“He Made A Woman Out Of Me” – Betty LaVette (Silver Fox 17) – 1969.
I was born on a levee; a little bit south of Montgomery. Mama worked at the ‘big house’ and Daddy worked for the county.
Never had no learnin’ till I turned sixteen, when Joe Henry came up the river y’all – he made a woman outta me, Lord, he made a woman outta me.
I used to tease Joe Henry – I guess I teased too hard. Then, one day, it happened, right in my own back yard. Joe Henry had his way – he went and set me free; now I’m here to tell everybody that the man made a woman outta me, Lord, he made a woman outta me.
When I think back to that day, so long ago, I get a good feelin’ on my mind. Even tho’ it hurt me, it’s one thing I know: that when he left, he left a woman behind. Ooh…Lord!
And when I see another young man wantin’ to love and run, my mind goes back to Joe Henry Banks – what a heck of a job he done. Ain’t no other man let me down – y’see I’ve been set free; ever since way back yonder when Joe made a woman outta me…oh he made a woman outta me…Lord he made a woman otta me…wo oh oh oh, said he made a woman outta me.
(Written by Fred Burch and Don Hill).
In 1969, Betty LaVette appeared on Lelan Rogers’ fledgling Silver Fox label courtesy of his soon-to-be-much-better-known brother, country singer Kenny. It seems Bettye had cut a cover of his group, The First Edition’s 1967 track “Just Dropped In (To See What Condition My Condition Was In)”, penned by group-member Mickey Newbury and first featured on The First Edition’s late-1967 eponymous album (Reprise 6276) as well as on a quickly issued single (Reprise 0655).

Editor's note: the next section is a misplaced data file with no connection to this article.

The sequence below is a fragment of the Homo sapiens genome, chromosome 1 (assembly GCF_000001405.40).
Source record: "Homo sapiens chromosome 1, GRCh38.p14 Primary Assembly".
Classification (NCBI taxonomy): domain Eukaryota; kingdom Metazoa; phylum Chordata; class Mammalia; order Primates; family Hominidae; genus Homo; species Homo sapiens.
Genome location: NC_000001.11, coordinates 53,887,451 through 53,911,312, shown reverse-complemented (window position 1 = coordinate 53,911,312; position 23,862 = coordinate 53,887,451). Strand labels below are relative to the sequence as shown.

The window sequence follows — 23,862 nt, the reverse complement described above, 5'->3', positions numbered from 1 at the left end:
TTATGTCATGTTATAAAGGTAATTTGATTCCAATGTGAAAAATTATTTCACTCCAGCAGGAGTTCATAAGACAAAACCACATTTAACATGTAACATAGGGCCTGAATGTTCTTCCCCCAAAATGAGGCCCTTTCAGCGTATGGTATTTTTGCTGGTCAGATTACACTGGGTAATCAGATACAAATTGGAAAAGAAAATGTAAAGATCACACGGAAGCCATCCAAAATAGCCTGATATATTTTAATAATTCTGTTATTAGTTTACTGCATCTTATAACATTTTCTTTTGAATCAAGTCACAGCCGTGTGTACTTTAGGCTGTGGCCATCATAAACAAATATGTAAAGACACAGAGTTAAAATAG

When Kenny was in town with the First Edition, Bettye and her manager, Jim Lewis, brought a copy of Bettye’s “cover version” over to the singer, who liked it and pitched it to his brother Lelan. Now, it turned out that Lelan had been Bettye’s promotion man for her impressive earlier Calla side “Let Me Down Easy” (#102) and he duly contacted Bettye about recording for him down at Stan Kesler’s Sounds Of Memphis studio for his new Silver Fox label, which was titled after Lelan’s own hair-colour-related nickname. The tracks which duly ensued were going to be grouped into what would have been Bettye’s first-ever album and Lelan had Shelby Singleton (who was largely funding – and would distribute – Silver Fox) buy the master of “Let Me Down Easy” because he wanted to also include that earlier track on the new album. In fact, the album never materialised because a later disagreement between Lelan and Shelby caused the latter to withdraw his support for Silver Fox, but nevertheless, in addition to a couple of duets with Hank Ballard, several very fine LaVette solo singles would creep onto the market, one of which was Bettye’s debut recording for the label, an outstanding example of southern storyline soul, "He Made A Woman Out Of Me".